A total of 202 children from the community benefited from this phase of the project.
A narrow, shaky wooden bridge led into a Celestial Church of Christ at Makoko, a Lagos slum, where dozens of women and children pressed against volunteers giving out insecticide treated mosquito nets and malaria drugs.
The next day, an even larger contingent turned up at the community’s primary school where 202 ‘disadvantaged’ children would become beneficiaries of free educational support material.
The Slum 2 School project, an innovative approach to mobilise the efforts of government, private sector and other development agencies, aims to secure educational opportunities for children in disadvantaged families and communities.
The pilot project, in its second phase in Makoko, focused on educational empowerment of ‘vulnerable’ children in the community where most inhabitants live on stilts above the Lagos lagoon and occupation is largely fishing.
Earlier in the year, 118 children from the community had received the scholarship which would see them through the first six years of formal education.
“This is a surprise to all of us because Makoko community has not experienced such a thing,” said Francis Agoyon, the community head.
Different kinds of visitors
Inhabitants in this slum of over 80 thousand people say they are rarely visited by ‘guests’ except electioneering visits by politicians prior to elections.
However, in July this year, state government officials, accompanied by armed police officers called and left dozens of demolished shanties after their visit.
They also left a community leader dead in their wake, attracting widespread criticisms from civil society activists.
Mr. Agoyon said that they do not look forward to such visits.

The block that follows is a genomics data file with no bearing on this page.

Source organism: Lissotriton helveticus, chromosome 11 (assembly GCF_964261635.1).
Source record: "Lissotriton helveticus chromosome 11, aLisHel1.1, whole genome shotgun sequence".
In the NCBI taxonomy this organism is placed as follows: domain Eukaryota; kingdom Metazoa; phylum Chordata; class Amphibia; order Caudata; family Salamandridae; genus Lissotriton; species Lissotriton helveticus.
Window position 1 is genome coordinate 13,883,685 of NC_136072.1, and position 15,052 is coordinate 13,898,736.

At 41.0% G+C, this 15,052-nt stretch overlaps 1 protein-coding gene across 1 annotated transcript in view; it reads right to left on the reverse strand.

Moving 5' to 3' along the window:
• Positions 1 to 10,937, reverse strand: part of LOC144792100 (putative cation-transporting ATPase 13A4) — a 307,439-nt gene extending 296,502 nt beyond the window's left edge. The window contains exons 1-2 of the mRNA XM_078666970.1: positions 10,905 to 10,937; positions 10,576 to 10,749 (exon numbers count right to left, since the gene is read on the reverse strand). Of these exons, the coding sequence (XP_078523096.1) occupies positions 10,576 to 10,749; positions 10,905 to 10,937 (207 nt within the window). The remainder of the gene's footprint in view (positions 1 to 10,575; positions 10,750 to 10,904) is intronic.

“We want people who would help improve the community,” he said.
“For example, this people has made everybody to understand that the children must go to school.
“Because we know that before you become a teacher, doctor, professor, before you do anything, it is school,” Mr. Agoyon said.
Otto Orondaam, the initiator of the project, said that the target is to replicate such programmes in similar communities across Nigeria.
“It’s not just about Makoko children, it’s about the Nigerian child,” Mr. Orondaam said. “Currently, we have millions of children across Nigeria who are out of school and that has been a very big burden in my heart, something that has been given me much concern.”
Months ago when the implementation of the Slum 2 School project began, it was hampered by dearth of finance.
However, by the middle of the year, and with the aid of hundreds of volunteers, awards and recognition began to roll in; and individuals and organisations began to pay more attention.
“Over the last four months, we’ve gotten about five major recognition and awards; it has brought so much recognition for the project,” Mr. Orondaam, who concluded his mandatory National Youth Service scheme in June, said.
In addition to the insufficient fund, there was also the problem of communication with the locals.
A huge chunk of the inhabitants are able to communicate only in their native Egun language, forcing Mr. Orondaam to always engage the services of an interpreter.
“What we are doing is solving a major problem which is very difficult to get a solution to,” Mr. Orondaam said.
The Chief Executive Officer at Incubator Africa, a development agency, Alero Ayida-Otobo, described the project as a “revolution in Nigeria.”
“We have about 8 – 10 million children out of school in Nigeria and government has been trying to deal with that issue,” said Ms. Ayida-Otobo.
“So to see a crop of young volunteers coming together in ensuring that children that are out of school in Makoko are enrolled, they are able to waive money, I think they deserve to be given a resounding applause,” she added.
The project had established a community based volunteer team in Makoko to, with the help of the teachers, monitor the children as well as evaluate their performance.
Of the 118 that were enrolled during the first phase, seven children, mostly girls, dropped out a few months into the academic term.
“Most of them might tell you she’s a girl and should not go to school, but eventually we are able to convince and make them go back,” Mr. Orondaam said.
The Egun community established itself in Makoko back in the 18th century, primarily as a fishing village.
Mr. Agoyon said that civilisation and education go hand in hand.
“For example, if a man has a wife and his wife happens to give birth to a baby boy, the man will say ‘I’m a fisherman, this boy I have to use him for fishing’.